I Missed an Opportunity to Make a Friend

I hoped to have an interesting conversation a few weeks ago with a person I did not know well. She made a claim that caught my attention because it challenged what I know. My thought was, aha, this is an opportunity to get to know her better. This is an opportunity to gain a new friend.

two white women, one older, one younger, on a red sofa, artwork on the wall behind them.

Through conversation, we gain new relationships by exploring new ideas and discovering how they complement, expand, or even change, our beliefs.

We all love to talk. Conversation – the mutual interchange of ideas – is one of the most pleasant experiences we have. Conversation binds us together in new relationships and keeps our existing relationships strong. We confirm we belong when we find common ground and we stretch ourselves when we are open to hearing contrary ideas.

Eager to hear a contrary idea, I engaged her by asking for one or more examples of what she meant. Unfortunately, my question was taken as a confrontation and it quickly became clear she wasn’t willing to have her own viewpoint challenged. As a result, she ended the conversation before I could tell her about the common ground we share.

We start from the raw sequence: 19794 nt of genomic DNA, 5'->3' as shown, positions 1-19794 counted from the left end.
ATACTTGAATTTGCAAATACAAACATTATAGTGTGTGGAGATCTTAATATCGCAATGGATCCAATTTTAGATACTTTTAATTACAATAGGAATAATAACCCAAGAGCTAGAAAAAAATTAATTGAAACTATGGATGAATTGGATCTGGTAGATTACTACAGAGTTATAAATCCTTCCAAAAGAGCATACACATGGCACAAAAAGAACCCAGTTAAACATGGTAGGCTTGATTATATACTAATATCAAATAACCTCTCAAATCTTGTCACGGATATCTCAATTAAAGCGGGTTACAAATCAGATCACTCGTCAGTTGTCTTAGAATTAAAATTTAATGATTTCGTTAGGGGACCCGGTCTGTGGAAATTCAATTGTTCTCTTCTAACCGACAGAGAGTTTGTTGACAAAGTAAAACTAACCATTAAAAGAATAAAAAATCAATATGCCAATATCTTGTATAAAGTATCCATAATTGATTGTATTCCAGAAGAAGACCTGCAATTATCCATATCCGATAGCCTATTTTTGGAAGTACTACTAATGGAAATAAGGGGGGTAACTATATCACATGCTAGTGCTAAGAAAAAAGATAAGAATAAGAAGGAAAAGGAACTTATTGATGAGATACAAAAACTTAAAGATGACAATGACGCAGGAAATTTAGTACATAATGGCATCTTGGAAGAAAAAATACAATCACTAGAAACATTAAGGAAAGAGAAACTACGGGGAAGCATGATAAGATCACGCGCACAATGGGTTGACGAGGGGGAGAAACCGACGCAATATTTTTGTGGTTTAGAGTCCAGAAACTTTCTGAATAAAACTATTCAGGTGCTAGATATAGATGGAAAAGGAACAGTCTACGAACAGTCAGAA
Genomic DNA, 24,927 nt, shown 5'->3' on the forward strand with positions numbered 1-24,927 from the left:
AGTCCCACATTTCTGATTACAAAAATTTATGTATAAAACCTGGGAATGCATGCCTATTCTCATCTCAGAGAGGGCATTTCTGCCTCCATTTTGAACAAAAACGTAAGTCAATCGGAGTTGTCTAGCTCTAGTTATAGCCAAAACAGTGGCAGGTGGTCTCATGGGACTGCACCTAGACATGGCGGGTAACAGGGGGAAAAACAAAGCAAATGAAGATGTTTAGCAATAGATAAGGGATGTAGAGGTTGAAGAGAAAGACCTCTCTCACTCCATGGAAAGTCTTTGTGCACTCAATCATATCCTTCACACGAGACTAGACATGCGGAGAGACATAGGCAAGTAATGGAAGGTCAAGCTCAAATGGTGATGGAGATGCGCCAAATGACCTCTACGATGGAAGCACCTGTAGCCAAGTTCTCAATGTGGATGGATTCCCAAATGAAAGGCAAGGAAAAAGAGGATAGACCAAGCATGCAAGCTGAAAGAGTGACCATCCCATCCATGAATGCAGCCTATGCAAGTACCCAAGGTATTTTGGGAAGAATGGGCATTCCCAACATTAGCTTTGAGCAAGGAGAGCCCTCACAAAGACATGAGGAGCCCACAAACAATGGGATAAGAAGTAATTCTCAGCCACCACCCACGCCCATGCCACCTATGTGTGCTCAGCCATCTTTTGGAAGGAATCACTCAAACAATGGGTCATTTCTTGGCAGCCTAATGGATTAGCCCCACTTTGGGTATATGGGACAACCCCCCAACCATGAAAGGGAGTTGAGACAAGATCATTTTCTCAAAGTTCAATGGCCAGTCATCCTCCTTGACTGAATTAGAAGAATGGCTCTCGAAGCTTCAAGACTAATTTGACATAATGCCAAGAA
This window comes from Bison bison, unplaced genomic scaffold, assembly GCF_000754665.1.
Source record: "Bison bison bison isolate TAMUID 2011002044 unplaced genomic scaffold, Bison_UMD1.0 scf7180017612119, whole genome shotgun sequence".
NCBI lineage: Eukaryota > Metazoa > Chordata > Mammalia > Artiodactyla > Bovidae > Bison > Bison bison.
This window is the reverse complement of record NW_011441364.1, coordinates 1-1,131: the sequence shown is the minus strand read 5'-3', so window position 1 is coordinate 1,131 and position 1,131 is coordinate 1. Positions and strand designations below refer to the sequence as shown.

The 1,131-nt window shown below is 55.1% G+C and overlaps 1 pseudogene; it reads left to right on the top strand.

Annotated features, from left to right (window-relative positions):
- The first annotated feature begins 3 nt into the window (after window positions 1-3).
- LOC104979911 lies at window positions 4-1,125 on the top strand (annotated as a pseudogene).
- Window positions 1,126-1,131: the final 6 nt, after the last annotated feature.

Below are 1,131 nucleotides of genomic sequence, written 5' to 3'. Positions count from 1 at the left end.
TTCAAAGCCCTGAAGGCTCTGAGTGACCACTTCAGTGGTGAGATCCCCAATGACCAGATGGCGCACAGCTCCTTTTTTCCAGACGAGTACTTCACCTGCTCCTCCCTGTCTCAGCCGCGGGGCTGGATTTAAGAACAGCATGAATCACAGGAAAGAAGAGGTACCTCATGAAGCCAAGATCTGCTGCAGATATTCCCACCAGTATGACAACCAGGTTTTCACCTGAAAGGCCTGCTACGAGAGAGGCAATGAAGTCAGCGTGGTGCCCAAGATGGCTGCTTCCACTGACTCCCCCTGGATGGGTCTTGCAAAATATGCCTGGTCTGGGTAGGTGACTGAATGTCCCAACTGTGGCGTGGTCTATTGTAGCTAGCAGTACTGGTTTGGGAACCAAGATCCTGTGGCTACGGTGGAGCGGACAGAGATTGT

When someone’s ideas differ from ours, we can choose to learn more about what they think and why, or we can decide to move on. When that person with incomprehensible ideas is part of our own family, we are more motivated to understand their point of view. We might even desperately look for some common ground so that we can repair a relationship or divert a conversation from heading to a shouting match, or worse.